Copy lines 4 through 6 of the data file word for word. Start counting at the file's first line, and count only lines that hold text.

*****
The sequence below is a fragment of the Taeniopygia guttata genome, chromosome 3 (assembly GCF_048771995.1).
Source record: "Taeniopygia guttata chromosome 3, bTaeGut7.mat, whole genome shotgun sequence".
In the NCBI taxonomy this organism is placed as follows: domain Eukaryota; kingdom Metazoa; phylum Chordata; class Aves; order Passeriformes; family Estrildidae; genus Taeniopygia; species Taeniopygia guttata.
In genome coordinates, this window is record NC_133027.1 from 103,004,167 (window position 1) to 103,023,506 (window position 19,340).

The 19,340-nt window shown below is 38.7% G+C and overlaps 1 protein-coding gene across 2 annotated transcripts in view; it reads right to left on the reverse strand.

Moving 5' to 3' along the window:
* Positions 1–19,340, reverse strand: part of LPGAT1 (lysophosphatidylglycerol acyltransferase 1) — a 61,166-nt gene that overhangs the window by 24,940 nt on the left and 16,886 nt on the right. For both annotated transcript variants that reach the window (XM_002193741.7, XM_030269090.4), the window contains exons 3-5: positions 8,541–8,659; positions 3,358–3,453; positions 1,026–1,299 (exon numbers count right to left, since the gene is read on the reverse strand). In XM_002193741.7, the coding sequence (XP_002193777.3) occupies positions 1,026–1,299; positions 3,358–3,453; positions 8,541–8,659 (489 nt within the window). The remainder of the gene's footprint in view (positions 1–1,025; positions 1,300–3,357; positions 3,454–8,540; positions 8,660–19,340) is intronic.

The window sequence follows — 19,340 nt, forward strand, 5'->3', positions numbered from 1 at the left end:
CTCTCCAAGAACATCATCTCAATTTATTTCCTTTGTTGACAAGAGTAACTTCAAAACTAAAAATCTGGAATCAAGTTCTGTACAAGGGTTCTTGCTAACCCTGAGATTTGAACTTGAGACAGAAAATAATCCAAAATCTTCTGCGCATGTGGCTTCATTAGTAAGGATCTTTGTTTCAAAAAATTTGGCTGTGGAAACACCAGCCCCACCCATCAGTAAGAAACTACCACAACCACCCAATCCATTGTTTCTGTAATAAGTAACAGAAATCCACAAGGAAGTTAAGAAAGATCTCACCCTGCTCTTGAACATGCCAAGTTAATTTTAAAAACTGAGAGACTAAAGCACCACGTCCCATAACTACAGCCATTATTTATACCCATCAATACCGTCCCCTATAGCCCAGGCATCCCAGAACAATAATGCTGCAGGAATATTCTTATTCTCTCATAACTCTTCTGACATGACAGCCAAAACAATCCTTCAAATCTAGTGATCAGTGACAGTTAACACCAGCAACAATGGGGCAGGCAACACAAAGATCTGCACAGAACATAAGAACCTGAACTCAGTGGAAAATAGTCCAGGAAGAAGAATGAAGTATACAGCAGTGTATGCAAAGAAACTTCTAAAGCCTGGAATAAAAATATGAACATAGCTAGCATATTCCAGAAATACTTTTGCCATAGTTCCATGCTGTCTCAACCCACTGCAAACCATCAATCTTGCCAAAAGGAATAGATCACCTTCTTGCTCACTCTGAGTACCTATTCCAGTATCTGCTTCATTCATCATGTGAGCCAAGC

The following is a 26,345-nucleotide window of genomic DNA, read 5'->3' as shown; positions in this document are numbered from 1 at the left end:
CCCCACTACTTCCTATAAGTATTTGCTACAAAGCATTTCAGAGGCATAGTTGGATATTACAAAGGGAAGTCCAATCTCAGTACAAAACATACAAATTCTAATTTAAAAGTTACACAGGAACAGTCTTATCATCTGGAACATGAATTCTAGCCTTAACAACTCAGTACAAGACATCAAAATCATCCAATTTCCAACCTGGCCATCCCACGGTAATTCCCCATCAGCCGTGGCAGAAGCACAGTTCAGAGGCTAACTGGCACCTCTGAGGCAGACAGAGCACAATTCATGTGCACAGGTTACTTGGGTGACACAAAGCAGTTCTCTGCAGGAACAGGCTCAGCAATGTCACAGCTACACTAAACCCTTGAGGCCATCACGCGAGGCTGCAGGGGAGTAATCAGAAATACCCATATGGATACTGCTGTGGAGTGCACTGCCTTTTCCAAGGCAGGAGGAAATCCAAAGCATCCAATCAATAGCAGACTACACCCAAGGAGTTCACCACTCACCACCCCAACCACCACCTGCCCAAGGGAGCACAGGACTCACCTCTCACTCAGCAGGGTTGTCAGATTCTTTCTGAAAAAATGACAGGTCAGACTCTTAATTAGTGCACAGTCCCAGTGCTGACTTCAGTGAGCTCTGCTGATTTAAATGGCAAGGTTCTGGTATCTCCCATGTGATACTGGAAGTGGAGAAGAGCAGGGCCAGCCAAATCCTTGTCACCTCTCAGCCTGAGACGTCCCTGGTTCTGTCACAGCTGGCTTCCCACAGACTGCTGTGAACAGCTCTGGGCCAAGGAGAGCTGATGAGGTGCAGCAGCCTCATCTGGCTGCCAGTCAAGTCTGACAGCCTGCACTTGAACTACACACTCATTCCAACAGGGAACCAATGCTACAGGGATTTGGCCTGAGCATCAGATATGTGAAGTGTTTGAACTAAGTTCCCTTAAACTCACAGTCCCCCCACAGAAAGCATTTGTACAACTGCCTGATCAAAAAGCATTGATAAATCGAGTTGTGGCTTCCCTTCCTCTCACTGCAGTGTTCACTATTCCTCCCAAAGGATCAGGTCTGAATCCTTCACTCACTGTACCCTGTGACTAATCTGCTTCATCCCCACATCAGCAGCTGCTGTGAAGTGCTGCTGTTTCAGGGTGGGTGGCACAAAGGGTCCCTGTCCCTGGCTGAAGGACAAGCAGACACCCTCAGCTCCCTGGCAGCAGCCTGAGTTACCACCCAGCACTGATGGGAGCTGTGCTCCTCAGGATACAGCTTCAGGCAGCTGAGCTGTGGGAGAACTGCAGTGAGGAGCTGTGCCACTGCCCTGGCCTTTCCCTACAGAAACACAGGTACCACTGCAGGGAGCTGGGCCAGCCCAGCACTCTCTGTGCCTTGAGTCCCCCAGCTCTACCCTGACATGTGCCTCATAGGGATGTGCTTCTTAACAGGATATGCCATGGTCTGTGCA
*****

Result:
In genome coordinates, this window is record NC_133027.1 from 103,004,167 (window position 1) to 103,023,506 (window position 19,340).

The 19,340-nt window shown below is 38.7% G+C and overlaps 1 protein-coding gene across 2 annotated transcripts in view; it reads right to left on the reverse strand.

Moving 5' to 3' along the window: